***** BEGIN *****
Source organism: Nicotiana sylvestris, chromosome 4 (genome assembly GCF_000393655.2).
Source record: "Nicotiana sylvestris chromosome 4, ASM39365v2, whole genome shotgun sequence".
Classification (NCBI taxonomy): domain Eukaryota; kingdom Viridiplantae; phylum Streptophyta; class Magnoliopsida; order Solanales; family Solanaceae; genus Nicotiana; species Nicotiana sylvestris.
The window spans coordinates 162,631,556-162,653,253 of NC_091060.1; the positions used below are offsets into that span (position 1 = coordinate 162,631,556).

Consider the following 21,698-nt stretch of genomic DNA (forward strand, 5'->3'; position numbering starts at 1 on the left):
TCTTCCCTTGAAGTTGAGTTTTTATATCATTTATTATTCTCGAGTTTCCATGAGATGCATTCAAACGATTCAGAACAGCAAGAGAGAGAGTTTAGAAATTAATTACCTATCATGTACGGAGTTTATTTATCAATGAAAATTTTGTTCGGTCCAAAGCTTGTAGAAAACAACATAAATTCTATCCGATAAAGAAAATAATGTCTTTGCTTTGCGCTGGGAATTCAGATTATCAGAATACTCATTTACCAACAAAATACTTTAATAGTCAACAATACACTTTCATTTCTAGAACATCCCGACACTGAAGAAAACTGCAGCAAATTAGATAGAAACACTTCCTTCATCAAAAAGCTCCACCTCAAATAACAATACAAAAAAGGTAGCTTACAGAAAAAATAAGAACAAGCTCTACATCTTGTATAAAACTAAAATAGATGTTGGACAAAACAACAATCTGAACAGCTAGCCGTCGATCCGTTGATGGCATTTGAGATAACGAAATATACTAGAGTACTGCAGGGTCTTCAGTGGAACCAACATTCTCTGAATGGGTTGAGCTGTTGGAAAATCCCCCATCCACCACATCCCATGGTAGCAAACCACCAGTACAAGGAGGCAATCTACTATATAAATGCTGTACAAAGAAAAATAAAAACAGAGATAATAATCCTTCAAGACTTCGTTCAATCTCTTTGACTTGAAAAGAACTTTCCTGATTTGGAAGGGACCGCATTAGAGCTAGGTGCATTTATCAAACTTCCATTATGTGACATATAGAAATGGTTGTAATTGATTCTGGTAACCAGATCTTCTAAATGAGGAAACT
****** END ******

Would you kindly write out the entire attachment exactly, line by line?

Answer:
Source organism: Nicotiana sylvestris, chromosome 4 (genome assembly GCF_000393655.2).
Source record: "Nicotiana sylvestris chromosome 4, ASM39365v2, whole genome shotgun sequence".
Classification (NCBI taxonomy): domain Eukaryota; kingdom Viridiplantae; phylum Streptophyta; class Magnoliopsida; order Solanales; family Solanaceae; genus Nicotiana; species Nicotiana sylvestris.
The window spans coordinates 162,631,556-162,653,253 of NC_091060.1; the positions used below are offsets into that span (position 1 = coordinate 162,631,556).

Consider the following 21,698-nt stretch of genomic DNA (forward strand, 5'->3'; position numbering starts at 1 on the left):
TCTTCCCTTGAAGTTGAGTTTTTATATCATTTATTATTCTCGAGTTTCCATGAGATGCATTCAAACGATTCAGAACAGCAAGAGAGAGAGTTTAGAAATTAATTACCTATCATGTACGGAGTTTATTTATCAATGAAAATTTTGTTCGGTCCAAAGCTTGTAGAAAACAACATAAATTCTATCCGATAAAGAAAATAATGTCTTTGCTTTGCGCTGGGAATTCAGATTATCAGAATACTCATTTACCAACAAAATACTTTAATAGTCAACAATACACTTTCATTTCTAGAACATCCCGACACTGAAGAAAACTGCAGCAAATTAGATAGAAACACTTCCTTCATCAAAAAGCTCCACCTCAAATAACAATACAAAAAAGGTAGCTTACAGAAAAAATAAGAACAAGCTCTACATCTTGTATAAAACTAAAATAGATGTTGGACAAAACAACAATCTGAACAGCTAGCCGTCGATCCGTTGATGGCATTTGAGATAACGAAATATACTAGAGTACTGCAGGGTCTTCAGTGGAACCAACATTCTCTGAATGGGTTGAGCTGTTGGAAAATCCCCCATCCACCACATCCCATGGTAGCAAACCACCAGTACAAGGAGGCAATCTACTATATAAATGCTGTACAAAGAAAAATAAAAACAGAGATAATAATCCTTCAAGACTTCGTTCAATCTCTTTGACTTGAAAAGAACTTTCCTGATTTGGAAGGGACCGCATTAGAGCTAGGTGCATTTATCAAACTTCCATTATGTGACATATAGAAATGGTTGTAATTGATTCTGGTAACCAGATCTTCTAAATGAGGAAACT